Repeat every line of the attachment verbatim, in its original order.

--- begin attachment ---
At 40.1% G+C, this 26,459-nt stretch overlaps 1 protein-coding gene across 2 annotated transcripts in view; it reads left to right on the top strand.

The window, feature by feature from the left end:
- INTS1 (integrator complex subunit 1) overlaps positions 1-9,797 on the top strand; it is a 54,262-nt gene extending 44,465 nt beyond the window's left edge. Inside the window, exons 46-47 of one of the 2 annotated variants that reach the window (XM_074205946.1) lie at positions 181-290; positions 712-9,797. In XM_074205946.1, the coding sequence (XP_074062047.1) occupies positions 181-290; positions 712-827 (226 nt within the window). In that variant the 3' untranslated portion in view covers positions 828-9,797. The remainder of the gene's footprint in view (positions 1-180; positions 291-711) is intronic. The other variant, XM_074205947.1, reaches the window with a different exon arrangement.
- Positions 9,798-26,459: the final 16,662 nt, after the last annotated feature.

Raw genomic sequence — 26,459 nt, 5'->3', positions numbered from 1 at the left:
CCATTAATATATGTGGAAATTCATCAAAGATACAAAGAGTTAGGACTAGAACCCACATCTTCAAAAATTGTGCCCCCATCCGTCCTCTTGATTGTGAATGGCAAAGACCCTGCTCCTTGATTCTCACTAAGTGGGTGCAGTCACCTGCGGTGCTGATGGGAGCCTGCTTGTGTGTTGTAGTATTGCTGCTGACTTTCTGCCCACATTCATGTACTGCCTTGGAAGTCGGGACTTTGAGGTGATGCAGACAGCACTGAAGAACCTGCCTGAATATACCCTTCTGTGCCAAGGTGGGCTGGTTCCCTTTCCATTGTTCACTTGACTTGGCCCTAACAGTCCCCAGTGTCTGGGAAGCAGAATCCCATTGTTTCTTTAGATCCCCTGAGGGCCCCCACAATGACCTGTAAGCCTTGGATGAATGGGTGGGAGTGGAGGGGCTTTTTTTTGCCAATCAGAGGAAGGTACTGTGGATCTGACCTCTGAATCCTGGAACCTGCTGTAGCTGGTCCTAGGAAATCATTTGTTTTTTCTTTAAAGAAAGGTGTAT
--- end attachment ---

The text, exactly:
At 40.1% G+C, this 26,459-nt stretch overlaps 1 protein-coding gene across 2 annotated transcripts in view; it reads left to right on the top strand.

The window, feature by feature from the left end:
- INTS1 (integrator complex subunit 1) overlaps positions 1-9,797 on the top strand; it is a 54,262-nt gene extending 44,465 nt beyond the window's left edge. Inside the window, exons 46-47 of one of the 2 annotated variants that reach the window (XM_074205946.1) lie at positions 181-290; positions 712-9,797. In XM_074205946.1, the coding sequence (XP_074062047.1) occupies positions 181-290; positions 712-827 (226 nt within the window). In that variant the 3' untranslated portion in view covers positions 828-9,797. The remainder of the gene's footprint in view (positions 1-180; positions 291-711) is intronic. The other variant, XM_074205947.1, reaches the window with a different exon arrangement.
- Positions 9,798-26,459: the final 16,662 nt, after the last annotated feature.

Raw genomic sequence — 26,459 nt, 5'->3', positions numbered from 1 at the left:
CCATTAATATATGTGGAAATTCATCAAAGATACAAAGAGTTAGGACTAGAACCCACATCTTCAAAAATTGTGCCCCCATCCGTCCTCTTGATTGTGAATGGCAAAGACCCTGCTCCTTGATTCTCACTAAGTGGGTGCAGTCACCTGCGGTGCTGATGGGAGCCTGCTTGTGTGTTGTAGTATTGCTGCTGACTTTCTGCCCACATTCATGTACTGCCTTGGAAGTCGGGACTTTGAGGTGATGCAGACAGCACTGAAGAACCTGCCTGAATATACCCTTCTGTGCCAAGGTGGGCTGGTTCCCTTTCCATTGTTCACTTGACTTGGCCCTAACAGTCCCCAGTGTCTGGGAAGCAGAATCCCATTGTTTCTTTAGATCCCCTGAGGGCCCCCACAATGACCTGTAAGCCTTGGATGAATGGGTGGGAGTGGAGGGGCTTTTTTTTGCCAATCAGAGGAAGGTACTGTGGATCTGACCTCTGAATCCTGGAACCTGCTGTAGCTGGTCCTAGGAAATCATTTGTTTTTTCTTTAAAGAAAGGTGTAT